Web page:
This report describes the functional requirements for organic photoconductors (OPCs) and the most important tests for assessing OPC performance.  It demonstrates that optimal OPC performance requires supplementing the common practice of print testing with quantitative instrumental methods.

Measurement methodologies are described for critical tests such as charge acceptance, photosensitivity, cyclic fatigue, and coating uniformity, surface defects and wear. The tools discussed are essential for serious developers, manufacturers, and users of OPC drums. They include a photoconducting drum test system, an OPC coating thickness gauge and a hand-held image analysis system.

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A case study of OEM and aftermarket drums illustrates how an OPC’s electrophotographic characteristics affect print quality.

This presentation describes the design, charging mechanisms and  functional requirements of charge rollers and introduces an advanced dielectric relaxation analysis (DRA) system employing electrostatic charge decay (ECD) technology to test charge rollers  and other semi-insulating EP components. It discusses the limitations of conventional measurement techniques and demonstrates the reliability and practicality of the non-contact ECD  approach for predicting charge roller performance.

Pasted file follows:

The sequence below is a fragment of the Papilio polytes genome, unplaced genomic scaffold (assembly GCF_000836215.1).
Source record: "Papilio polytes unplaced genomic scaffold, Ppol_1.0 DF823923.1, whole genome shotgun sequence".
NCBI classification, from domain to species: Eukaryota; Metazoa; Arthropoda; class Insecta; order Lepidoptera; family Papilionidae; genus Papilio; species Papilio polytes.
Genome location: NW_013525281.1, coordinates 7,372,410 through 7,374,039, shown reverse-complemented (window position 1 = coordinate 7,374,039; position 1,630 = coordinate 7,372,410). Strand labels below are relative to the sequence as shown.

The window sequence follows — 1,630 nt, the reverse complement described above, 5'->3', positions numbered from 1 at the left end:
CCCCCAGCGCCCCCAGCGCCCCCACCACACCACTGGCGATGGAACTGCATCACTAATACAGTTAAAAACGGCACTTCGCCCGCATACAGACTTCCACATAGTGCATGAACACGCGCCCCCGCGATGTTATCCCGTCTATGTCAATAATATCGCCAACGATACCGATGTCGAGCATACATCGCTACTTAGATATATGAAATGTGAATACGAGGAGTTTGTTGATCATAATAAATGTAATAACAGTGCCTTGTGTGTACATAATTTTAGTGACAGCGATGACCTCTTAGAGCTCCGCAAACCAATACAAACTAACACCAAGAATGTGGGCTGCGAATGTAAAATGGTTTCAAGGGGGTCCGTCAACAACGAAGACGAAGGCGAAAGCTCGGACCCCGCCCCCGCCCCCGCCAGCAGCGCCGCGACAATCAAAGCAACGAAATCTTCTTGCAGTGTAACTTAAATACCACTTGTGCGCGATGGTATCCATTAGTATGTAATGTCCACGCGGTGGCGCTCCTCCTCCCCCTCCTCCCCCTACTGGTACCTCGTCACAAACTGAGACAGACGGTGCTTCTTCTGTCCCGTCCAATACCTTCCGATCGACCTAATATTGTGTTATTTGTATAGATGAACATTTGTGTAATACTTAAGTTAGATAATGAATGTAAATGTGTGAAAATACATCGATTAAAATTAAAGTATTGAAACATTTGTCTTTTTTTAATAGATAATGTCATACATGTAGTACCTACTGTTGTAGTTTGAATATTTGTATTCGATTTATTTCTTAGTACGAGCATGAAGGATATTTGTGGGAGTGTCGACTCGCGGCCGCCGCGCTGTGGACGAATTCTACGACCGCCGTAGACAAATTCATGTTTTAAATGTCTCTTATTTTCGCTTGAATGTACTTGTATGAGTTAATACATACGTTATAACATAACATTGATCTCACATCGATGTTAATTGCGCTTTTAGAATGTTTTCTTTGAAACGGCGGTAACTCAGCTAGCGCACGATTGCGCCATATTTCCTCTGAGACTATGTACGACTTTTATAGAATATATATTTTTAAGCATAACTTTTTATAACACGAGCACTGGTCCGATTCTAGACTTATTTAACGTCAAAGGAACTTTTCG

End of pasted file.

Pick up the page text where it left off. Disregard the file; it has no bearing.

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A case study of OEM and aftermarket charge rollers demonstrates  how charge transport performance affects print quality. The study  uses the DRA system to measure dielectric relaxation; a drum test  system to measure OPC voltage with the same set of rollers; and  a hand-held image analysis system to correlate the electrical    results with print quality. The study demonstrates the utility of the  DRA system for roller development, production QC, recycled component testing and problem-solving in a wide variety of applications.

Abstract – On Counter-Charges in Development Rollers for Electrophotography

The roles of counter-charges in toner charging and toner deposition processes for single-component development are studied by quantitative analyses of charge injection into and transport through the development rollers, taking into consideration the non-Ohmic nature of the semi-insulating overcoat layer of the rollers. The electrical requirements for the roller coatings, espacially as a consequence of increased printing speed, are elucidated. Based on the findings, an ideal evaluation technique for development roller performance is suggested.

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Abstract – Instrumentation for Control and Evaluation of Color Print Quality (2006)

This presentation discusses instrumented quality measurement techniques for EP color printing, based on fundamental measurement principles, international standards and print quality requirements.

EP processes, components and sub-systems are explained. EP color print quality, a complex system issue, is discussed and the many contributing factors elucidated. PQ requirements are examined in detail. Also examined is the role of human perception in perceived print quality of such critical factors as color, gloss, distinctness of image and others.